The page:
Pixel Tracker

Saturday, December 15 , 2018, 1:17 am | Fair 41º

 
 
 
 

Santa Barbara Decides to Demolish Franceschi House, Build Interpretive Pavilion

Dilapidated former home of botanist Francesco Franceschi and architect Alden Freeman was donated to the city in 1931

Santa Barbara City Council members unanimously voted to demolish the Franceschi House, seen here in 2017, and build an educational, interpretive pavilion in its place.
Santa Barbara City Council members unanimously voted to demolish the Franceschi House, seen here in 2017, and build an educational, interpretive pavilion in its place.  (Noozhawk file photo)

Ending years of financial and political heartache, the Santa Barbara City Council voted on Tuesday to dismantle the famed Franceschi House in the hills above Santa Barbara.

The city will then build an interpretive pavilion, at the cost of $2 million or $3 million, that recognizes the contributions of botanist Francesco Franceschi and Alden Freeman, an architect and philanthropist.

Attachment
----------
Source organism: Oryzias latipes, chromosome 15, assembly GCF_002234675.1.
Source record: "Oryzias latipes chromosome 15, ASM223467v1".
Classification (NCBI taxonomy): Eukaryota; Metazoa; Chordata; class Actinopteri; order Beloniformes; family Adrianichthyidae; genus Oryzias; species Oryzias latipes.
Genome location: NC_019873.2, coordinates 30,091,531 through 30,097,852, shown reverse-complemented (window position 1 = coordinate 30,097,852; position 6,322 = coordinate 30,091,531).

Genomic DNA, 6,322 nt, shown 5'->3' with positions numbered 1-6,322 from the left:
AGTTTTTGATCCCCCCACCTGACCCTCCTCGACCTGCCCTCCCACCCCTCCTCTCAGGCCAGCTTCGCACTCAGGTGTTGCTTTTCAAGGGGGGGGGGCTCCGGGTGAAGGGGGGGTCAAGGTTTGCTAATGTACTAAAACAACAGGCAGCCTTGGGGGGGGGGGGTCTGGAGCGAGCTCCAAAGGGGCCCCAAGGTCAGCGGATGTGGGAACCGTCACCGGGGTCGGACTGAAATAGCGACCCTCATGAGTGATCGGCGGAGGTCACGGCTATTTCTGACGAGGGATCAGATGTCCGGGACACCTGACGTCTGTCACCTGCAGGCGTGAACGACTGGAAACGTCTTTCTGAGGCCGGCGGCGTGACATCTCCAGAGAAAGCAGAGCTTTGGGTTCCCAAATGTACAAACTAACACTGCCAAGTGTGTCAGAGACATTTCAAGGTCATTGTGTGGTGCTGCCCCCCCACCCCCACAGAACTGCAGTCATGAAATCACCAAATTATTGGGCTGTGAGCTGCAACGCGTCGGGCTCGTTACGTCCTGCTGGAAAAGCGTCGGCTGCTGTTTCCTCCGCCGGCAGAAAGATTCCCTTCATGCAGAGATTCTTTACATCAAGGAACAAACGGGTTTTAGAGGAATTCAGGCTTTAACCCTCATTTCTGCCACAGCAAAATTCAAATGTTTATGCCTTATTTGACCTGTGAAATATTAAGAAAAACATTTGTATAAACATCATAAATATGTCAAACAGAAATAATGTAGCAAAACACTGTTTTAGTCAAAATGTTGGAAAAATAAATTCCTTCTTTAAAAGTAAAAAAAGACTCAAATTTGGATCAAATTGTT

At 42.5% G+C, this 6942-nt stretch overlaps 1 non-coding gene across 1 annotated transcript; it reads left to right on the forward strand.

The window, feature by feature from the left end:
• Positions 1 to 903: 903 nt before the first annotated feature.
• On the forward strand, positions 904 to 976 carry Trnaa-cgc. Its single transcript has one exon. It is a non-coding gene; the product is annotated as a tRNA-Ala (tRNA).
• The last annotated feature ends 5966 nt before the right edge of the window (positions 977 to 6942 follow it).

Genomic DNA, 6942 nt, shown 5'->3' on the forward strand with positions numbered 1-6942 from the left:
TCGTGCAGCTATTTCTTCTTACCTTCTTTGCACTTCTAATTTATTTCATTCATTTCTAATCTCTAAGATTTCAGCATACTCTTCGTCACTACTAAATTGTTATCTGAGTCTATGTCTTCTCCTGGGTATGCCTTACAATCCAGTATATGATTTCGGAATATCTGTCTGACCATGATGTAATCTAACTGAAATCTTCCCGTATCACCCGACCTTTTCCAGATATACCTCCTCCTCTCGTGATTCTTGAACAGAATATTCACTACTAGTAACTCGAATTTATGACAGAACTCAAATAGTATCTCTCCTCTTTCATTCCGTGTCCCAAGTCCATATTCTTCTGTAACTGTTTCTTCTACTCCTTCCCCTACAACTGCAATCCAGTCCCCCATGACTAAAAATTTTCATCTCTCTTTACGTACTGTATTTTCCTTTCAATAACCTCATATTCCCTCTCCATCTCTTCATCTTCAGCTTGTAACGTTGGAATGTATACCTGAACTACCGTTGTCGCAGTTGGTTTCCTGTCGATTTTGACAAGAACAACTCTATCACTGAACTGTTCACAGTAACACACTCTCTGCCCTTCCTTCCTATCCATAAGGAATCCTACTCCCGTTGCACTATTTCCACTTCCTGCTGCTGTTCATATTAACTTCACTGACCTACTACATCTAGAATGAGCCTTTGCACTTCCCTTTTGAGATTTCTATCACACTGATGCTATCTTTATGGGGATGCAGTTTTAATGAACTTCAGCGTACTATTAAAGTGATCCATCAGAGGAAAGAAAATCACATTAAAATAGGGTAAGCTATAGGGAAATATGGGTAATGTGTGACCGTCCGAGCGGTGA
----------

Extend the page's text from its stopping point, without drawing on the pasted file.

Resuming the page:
The house sits next to scenic Franceschi Park off Mission Ridge Road in the foothills, with expansive views of the city and ocean.

The Craftsman-style house was once the home to Franceschi and his wife, Cristina, who purchased the property in 1903, along with the surrounding 40 acres.

They sold the home to Freeman in 1927, who later donated the property to the city.

The house is seismically unsafe and dilapidated and after years of trying to restore the house, the city, and many of the people who fought to preserve it, finally decided to let it go.

“It’s time to move on,” said former Santa Barbara mayor Sheila Lodge. “The house cannot be saved.”

The council’s vote was unanimous. 

Franceschi House is located near Franceschi Park off Mission Ridge Road in the Santa Barbara hills.
Franceschi House is located near Franceschi Park off Mission Ridge Road in the Santa Barbara hills.  (Noozhawk file photo)

Councilwoman Kristen Sneddon said she had mixed feelings, but that an interpretive pavilion is “the best way to preserve what’s there.”

She said the decision is “not without sadness.”